Renfrew-Collingwood Community News

News stories from the Renfrew-Collingwood community in East Vancouver

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Skytrain Rambler: Stadium-Chinatown

Favourite places to go and eat by Skytrain


Banana cream pie from VCC's Seiffert Market

Banana cream pie was Gilligan’s favourite and is one of the best deals from VCC’s Seiffert Market. Photos by Julie Cheng

“Banana cream pie!” My husband’s eyes lit up. “That was Gilligan’s favourite. Mary Ann always made it for him.”

“Did you like Mary Ann or Ginger?” I asked. Mary Ann and Ginger are two very different but hot castaways from the iconic TV series Gilligan’s Island.

Pause. “I liked Mrs. Howell; she had lots of money,” he said.

The banana cream pie was just one of the deals I picked up from Seiffert Market at Vancouver Community College, located downtown at Pender and Cambie. That day I was lucky to get my hands on fresh-baked muffins (still warm, six for $2.50), whole-wheat buns (12 for $1.50), shepherd’s pie ($4.00) and chicken dinner ($2.50, reduced from $4.50). But the fresh pies are really the best deal in town: $3.50.

Sieffert Market is just one of my favourite places I’ll talk about in a new series: the Skytrain Rambler.

Why Skytrain Rambler?
I love the Skytrain. With two lines (Expo and Millennium) running through it, Renfrew-Collingwood has more Skytrain stops than any other community. The Skytrain can take you downtown and on to the North Shore, east to Burnaby, Coquitlam or Surrey, and south to Richmond.

The Skytrain saved me years ago when I was searching for places to go with my two preschool kids. I’d take them to the Central Branch library, Metrotown, Central Park, Seabus and North Vancouver. When they started to fuss with hunger we’d always find a good meal just around the corner.

Today the Skytrain gives my teenage kids the freedom to go to these very same places and discover their own favourite eating spot. It’s a fast, efficient and environmentally friendly option for mass transportation. You save on parking and gas and you’ll enjoy amazing views.

Stadium-Chinatown Skytrain station map

Go up the stairs or escalator and stop outside the Stadium Smoke Shoppe. Under the Plan Your Trip Here sign you’ll find a map showing where you can walk to within five minutes from the station.

So hop on and take a ride!

Skytrain stop: Stadium-Chinatown
Zone 1; 10-15 minutes from Renfrew-Collingwood stations

From Joyce-Collingwood, 29th Avenue or Nanaimo stations, take the Expo line or Millennium line, heading to Waterfront station.

From Rupert or Renfrew stations take the Millennium line to VCC Clark then transfer to Expo or Millennium line heading to Waterfront station.

Get off at the Stadium-Chinatown stop. Head up the stairs or escalator, past the Blenz and up another flight of stairs. Exit at Beatty and Dunsmuir.

Seiffert Market. One block west along Dunsmuir, you’ll hit the back entrance of Vancouver Community College (main entrance is 250 West Pender Street; walking time from station is 5 minutes). Upstairs, Seiffert Market sells fresh muffins, pies, cakes, lunch entrees and more made by VCC baking and culinary arts students.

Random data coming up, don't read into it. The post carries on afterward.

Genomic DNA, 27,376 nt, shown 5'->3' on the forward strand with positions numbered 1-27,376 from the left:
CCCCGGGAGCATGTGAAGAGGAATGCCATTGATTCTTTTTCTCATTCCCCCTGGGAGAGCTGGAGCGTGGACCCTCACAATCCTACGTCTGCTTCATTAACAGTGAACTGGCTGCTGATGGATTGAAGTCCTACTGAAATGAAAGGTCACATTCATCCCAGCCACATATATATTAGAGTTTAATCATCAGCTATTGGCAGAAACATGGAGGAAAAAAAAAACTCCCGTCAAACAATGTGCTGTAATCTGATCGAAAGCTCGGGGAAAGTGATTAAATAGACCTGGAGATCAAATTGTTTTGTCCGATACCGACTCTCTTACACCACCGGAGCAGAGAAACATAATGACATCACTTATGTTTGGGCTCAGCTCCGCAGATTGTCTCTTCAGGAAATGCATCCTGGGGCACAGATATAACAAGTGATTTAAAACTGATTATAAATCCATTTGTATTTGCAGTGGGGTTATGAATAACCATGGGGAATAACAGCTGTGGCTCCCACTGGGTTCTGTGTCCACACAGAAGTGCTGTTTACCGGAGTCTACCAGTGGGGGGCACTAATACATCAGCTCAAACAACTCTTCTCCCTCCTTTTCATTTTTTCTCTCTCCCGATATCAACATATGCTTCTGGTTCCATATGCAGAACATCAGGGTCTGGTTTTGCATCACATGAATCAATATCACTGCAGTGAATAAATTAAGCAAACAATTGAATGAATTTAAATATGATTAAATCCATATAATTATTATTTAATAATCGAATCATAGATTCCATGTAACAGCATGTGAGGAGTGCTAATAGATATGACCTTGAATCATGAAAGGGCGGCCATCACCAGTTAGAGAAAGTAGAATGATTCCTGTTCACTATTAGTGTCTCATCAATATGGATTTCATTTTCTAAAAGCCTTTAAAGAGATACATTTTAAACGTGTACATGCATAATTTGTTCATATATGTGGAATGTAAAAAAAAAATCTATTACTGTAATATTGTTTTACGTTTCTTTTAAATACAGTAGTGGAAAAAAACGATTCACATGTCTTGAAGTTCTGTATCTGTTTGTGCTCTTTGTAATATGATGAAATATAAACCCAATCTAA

Hedley has worked at Vancouver Community College for 25 years

While at Seiffert Market, be sure to say hello to the smiling guy behind the counter, Hedley, who has worked at VCC for 25 years.

On any given day you can get treats and staples for breakfast, lunch, dinner and dessert, from delicious croissants and cakes to ready-made soups and salads to uncooked racks of lamb and salmon filets.

The lunchtime scene reminds me of Woodward’s $1.49 Day sales as customers scramble for the best deals that day. Watch the elbows! Also check out the student-run cafeteria or JJ’s restaurant. Downstairs in the salon, you can get your hair cut for $7.50.

Exit VCC at Hamilton and Dunsmuir. Walk south up Hamilton Street, past the Canada Post office to Georgia Street (3 minutes).

Central Branch, Vancouver Public Library (350 West Georgia Street). It was always a treat to take my kids to the Central Branch of the Vancouver Public Library. Under the soaring lobby outside the branch you can enjoy a coffee/hot chocolate and muffin with your kids before going to one of the children’s storytime and checking out the terrific collection of books.

Head west down Robson Street to Howe Street (10 minutes).

Seafood tacos from one of the food carts at Robson Square

At Robson Square you can enjoy amazing food like this perfectly seared scallop with mango salsa taco from Feastro the Rolling Bistro food cart. Photo by Puspa Affandi

Robson Square. Here’s another great place to people watch. Take your pick of delicious multi-ethinic food from the food carts surrounding the square. The Vancouver Art Gallery is also right there, housed in a beautiful former provincial courthouse. Admission for children under 5 is free and is by donation on Tuesdays 5:00 to 9:00 pm.

Across from the Vancouver Art Gallery, on Georgia Street, the Hong Kong Bank building features a stunning piece of art hanging from its lobby: a 90-foot (27.5 metre) aluminum pendulum by sculptor Alan Storey.

Chinatown. Head north til you hit Dunsmuir Street again and walk east til you’re back at the Stadium-Chinatown Skytrain station. Walking this will take you at least 25 minutes so think about hopping onto the Skytrain at Granville station (Dunsmuir entrance is before Seymour Street) and making your way back to Stadium-Chinatown. Once there, exit to the right of the transit Lost Property office, through the concourse level down the stairs to Keefer Place and past T&T supermarket.

Dr. Sun Yat-Sen Classical Chinese Garden in Vancouver's Chinatown